Posted 17th August 2017
The advantages of journeying on a little steam train, being slowly pulled along, will never be better appreciated than between September 8 and 24, when passengers on the idyllic Ravenglass and Eskdale Railway will not only be able to spot fells, flora and fauna, but also suddenly come across amazing wildlife art in the wild.
‘The Curious Incident of the Stag and the Trainline’ experience forms part of the C-Art Open Studios event taking place across Cumbria, but is destined to become the most talked about.
At least 10 paintings by super-talented visual artist, Sarah Taylor, are being installed outdoors, just waiting to be spotted by passengers travelling on the Lake District’s oldest and longest narrow gauge, heritage railway, which travels through an incredibly diverse landscape, from coastal nature reserves to ancient woodland.
Whilst chugging along the 7-mile track from Ravenglass on the Lake District coast, to Dalegarth, in the shadow of England’s tallest mountains, passengers will, at various points en route, suddenly see huge, vibrant and incredible paintings of eccentric and multi-coloured animals. At this turn, passengers might spot a badger; at another a fox and, just around the next bend, perhaps even a red squirrel.
The habitats for Sarah’s wonderful creatures are to be found throughout the Eskdale Valley, through which the railway runs on its 40-minute journey each way. If paintings aren’t spotted travelling one way on the line, there’s always the opportunity to find them coming back. With a spotter’s leaflet for every passenger, a story behind each creature and links that enable digital interactions, this is an amazing example of ‘Art in Extraordinary Places’ – a programme creating trails of the unexpected, based around contemporary art in outdoor exhibition spaces.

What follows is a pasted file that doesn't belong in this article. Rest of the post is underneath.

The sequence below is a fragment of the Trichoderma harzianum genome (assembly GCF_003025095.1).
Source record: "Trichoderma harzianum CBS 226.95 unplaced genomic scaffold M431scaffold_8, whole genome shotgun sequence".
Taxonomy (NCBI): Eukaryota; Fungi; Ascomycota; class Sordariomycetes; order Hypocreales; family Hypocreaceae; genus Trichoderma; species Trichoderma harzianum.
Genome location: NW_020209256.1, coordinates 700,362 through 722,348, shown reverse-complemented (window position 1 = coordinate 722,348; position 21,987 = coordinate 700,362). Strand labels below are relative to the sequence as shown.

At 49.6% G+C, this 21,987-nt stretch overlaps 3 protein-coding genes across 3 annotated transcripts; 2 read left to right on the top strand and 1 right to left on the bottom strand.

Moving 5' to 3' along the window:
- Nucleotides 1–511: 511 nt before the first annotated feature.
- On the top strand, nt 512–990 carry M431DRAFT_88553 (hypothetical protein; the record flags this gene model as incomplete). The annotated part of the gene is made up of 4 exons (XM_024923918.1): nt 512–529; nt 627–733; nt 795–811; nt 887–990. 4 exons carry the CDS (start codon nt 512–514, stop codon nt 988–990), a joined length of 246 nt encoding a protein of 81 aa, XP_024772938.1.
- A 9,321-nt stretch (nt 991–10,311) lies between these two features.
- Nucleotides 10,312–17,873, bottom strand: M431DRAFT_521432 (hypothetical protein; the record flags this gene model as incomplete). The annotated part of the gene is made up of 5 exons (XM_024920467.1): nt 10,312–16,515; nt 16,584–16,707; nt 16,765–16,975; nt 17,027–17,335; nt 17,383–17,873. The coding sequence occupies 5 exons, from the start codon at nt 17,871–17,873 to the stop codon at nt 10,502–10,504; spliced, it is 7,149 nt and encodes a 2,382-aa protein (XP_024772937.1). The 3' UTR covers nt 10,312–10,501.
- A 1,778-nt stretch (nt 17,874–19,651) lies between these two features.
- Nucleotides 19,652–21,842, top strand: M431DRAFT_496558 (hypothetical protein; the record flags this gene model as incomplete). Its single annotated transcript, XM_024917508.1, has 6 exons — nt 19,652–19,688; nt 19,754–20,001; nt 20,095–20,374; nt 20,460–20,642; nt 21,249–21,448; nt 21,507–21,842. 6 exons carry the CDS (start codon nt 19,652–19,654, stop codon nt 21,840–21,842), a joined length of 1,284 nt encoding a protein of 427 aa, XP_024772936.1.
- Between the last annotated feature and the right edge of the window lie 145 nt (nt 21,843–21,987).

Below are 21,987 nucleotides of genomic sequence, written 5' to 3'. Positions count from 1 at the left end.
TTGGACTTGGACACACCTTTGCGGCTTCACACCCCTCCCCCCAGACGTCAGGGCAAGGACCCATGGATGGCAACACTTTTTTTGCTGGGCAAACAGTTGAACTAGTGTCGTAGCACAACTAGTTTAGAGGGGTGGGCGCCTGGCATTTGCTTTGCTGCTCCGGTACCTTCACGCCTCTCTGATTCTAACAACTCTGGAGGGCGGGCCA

Sarah Taylor’s captivating and inspiring paintings each take around 60 hours to complete, with splashing, blowing, drawing and geometric embellishments making each a must-see piece of art. Passengers at both ends of the age spectrum, and all in-between, will love them, so passengers are advised to have cameras at the ready.
Return tickets for the Ravenglass and Eskdale Railway cost £13.90 for an adult, £6.95 for a child and £38.50 for a family (two adults plus two children, or one adult and three children) when bought online at www.ravenglass-railway.co.uk Slightly higher priced tickets can be bought at the ticket offices. Dogs wishing to spot amazing pieces of art can travel for £1.50.
Alternatively, people can buy some of Sarah’s work, as well as a Ravenglass and Eskdale Railway ticket, by supporting her crowdfunding page, which is making this experience possible. Head to https://www.crowdfunder.co.uk/the-curious-incident-of-the-stag-and-the-trainline to enjoy wildlife art in your home, as well as from your narrow gauge, locomotive-pulled train.